Congregations willing to take advantage of the opportunities a time of transition presents are the congregations I’m eager to serve.
It’s understandable that church leaders may at first view the period between settled ministries with anxiety and a sense of urgency to ‘just get on with it.’ Yet both experience and solid research teach that great advances can be made during this in-between-time. It is a time to savor.
It has been my privilege and joy to serve twelve congregations during such transitions.
Oh, the things we have done!
While most of the credit for this work belongs to the leaders of the congregations I have served, here is some of what I bring to the table:
I am an interim minister who has devoted more than a 15 years to raising professional standards for interim work and to honing my own skills in consulting with congregations in times of transition. Following two settled ministries early in my career, I found my calling in interim work, completing specialized training, and designing and leading training for other interim ministers.
I believe that one test of an interim minister’s effectiveness is the success of the ministers who are settled in churches following the transition. To date, the larger churches I have served have enjoyed thriving settled ministries following my departure.
Although I value the tools and methods of church organizational development, I believe that my most important qualities are those which bring me closer to members of the congregation. I strive to develop a warmth and pastoral style that truly ministers to those who are troubled or excited about a time of change. I attempt to be available on a human level to those I serve.
In one of my sermons, I say this about preaching:
Nearly one thousand times now, I have stood in the pulpit and attempted to say something that would be worth speaking, and worth hearing. Something that might strike a chord and change a life. Nearly one thousand times now, I have confronted the knowledge that I would be challenged to somehow bring some comfort to people who are suffering, usually in silence, from loneliness, loss, rejection, terminal illness, anxiety, depression, setbacks of all sorts, confusion of all magnitudes.
That I have been allowed to try to live up to this challenge sometimes amazes me. It amazes me that I have been given such a chance to, as Reinhold Niebuhr put it, comfort the afflicted, and afflict the comfortable.
There are times when I think that I am not up to the challenge. There are times when I know I am not being attentive enough in visiting those who are sick; not diligent enough in attending countless committee meetings; and most certainly not skillful and eloquent and authentic enough in constructing and delivering these little spoken events we call sermons.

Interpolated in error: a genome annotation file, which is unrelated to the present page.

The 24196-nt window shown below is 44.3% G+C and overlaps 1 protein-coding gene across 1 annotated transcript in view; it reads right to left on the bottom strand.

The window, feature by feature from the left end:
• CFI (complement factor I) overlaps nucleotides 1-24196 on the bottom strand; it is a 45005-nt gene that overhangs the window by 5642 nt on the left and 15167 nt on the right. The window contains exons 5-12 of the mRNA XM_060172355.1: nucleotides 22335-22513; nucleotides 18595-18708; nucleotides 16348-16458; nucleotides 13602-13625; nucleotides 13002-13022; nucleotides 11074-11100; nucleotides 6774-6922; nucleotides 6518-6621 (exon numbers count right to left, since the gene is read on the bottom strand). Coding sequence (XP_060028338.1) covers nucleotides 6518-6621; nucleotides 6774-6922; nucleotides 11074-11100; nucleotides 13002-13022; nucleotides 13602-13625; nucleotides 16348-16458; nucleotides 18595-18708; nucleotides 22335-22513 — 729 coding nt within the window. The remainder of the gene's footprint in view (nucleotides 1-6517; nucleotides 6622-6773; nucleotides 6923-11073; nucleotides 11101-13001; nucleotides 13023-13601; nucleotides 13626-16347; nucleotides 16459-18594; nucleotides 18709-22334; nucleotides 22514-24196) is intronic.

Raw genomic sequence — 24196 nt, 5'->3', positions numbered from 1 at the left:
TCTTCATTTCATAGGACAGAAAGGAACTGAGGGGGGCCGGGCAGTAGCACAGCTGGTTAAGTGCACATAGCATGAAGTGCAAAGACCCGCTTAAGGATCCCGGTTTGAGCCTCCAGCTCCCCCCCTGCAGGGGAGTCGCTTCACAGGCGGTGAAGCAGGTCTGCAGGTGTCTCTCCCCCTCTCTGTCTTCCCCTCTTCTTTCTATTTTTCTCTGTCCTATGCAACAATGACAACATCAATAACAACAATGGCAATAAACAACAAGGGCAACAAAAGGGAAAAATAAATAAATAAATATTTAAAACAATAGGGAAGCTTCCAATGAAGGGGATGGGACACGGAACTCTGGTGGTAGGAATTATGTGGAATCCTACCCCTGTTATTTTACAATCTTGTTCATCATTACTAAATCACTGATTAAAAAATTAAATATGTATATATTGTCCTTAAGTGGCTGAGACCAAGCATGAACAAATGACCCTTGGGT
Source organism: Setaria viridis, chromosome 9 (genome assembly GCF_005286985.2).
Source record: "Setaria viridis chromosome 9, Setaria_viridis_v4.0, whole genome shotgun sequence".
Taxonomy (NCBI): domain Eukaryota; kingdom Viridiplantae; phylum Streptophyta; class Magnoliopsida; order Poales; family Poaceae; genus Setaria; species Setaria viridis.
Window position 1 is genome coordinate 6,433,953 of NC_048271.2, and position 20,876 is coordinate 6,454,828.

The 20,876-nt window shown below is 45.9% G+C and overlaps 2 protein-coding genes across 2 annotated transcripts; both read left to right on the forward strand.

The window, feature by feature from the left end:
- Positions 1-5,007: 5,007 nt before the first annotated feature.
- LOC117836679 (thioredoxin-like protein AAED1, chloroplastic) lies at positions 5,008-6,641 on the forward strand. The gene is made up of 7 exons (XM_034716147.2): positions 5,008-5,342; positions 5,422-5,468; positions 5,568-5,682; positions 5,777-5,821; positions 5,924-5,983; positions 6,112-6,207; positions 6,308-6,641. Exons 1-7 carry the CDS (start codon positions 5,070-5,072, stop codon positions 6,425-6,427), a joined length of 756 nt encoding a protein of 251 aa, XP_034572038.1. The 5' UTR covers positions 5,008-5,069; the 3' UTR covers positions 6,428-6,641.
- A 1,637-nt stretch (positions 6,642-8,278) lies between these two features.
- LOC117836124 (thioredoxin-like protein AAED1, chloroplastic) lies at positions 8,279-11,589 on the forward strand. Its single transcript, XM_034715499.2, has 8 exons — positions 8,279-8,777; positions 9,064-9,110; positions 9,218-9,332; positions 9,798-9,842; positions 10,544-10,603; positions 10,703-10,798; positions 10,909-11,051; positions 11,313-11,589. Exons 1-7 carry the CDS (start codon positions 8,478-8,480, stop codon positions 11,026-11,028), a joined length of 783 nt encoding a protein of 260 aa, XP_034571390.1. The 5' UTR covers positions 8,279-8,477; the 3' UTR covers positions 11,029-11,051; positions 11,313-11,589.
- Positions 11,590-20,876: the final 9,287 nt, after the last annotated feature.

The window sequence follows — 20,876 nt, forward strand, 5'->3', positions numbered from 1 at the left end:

But I keep trying.
Please see the sermon page for links to recent examples.
I have nurtured existing religious education programs — and even brought some dormant ones back to life — during my interim tenures.
An example of my work is the Adult Religious Education program I designed and led for the Ann Arbor congregation.
I try to make my actions match my words as I reach out to the wider community. I have been active in church-based community organizing; with migrant farm worker education; with human rights groups in Romania and India; and with the California Legislative Ministry’s work for marriage rights and marriage equality. In 2004 I took a self-financed sabbatical from the parish to work full-time as religious outreach coordinator in the Kerry Presidential campaign. As one of the primary campaign spokespersons on religious issues, I was featured and quoted in a number of publications, and on NPR, ABC, CNN, and the BBC.
At Elliot Chapel I have supported the birth of a social action team focusing on services to the homeless, sending youth group members to build homes on Indian reservation in South Dakota, and launching support for "Standing on the Side of Love" activities.
At the Arlington, Virginia church, I’ve emphasized focus and impact in encouraging the congregation to come together, end fragmented, tiny projects, and concentrate on three signature initiatives: Church-based community organizing in support of affordable housing; immigrant rights and services in the community surrounding the church; and support of human rights in Guatemala.
It was, of course, a great honor to receive the Louis Cornish “Living the Mission” Award for leadership in UU international programs and connections. I think my more than twenty years of work in global liberal religious connections and humanitarianism broadens my perspective as I serve congregations in transition.
The pages of this web site attempt to introduce me to you from professional and personal viewpoints. Information on my Ministerial Record and references are also available in a password-protected area.
If you would like more information about me or my work for Unitarian Universalist denomination, please contact me.
I have served some of our leading congregations, including All Souls in Washington, DC; First Unitarian in Rochester, New York; Neighbor-
hood Church in Pasadena, California; the Unitarian Universalist Congregation of Atlanta; the First UU Ann Arbor; Eliot Chapel in St. Louis; and the UU Church of Arlington, VA.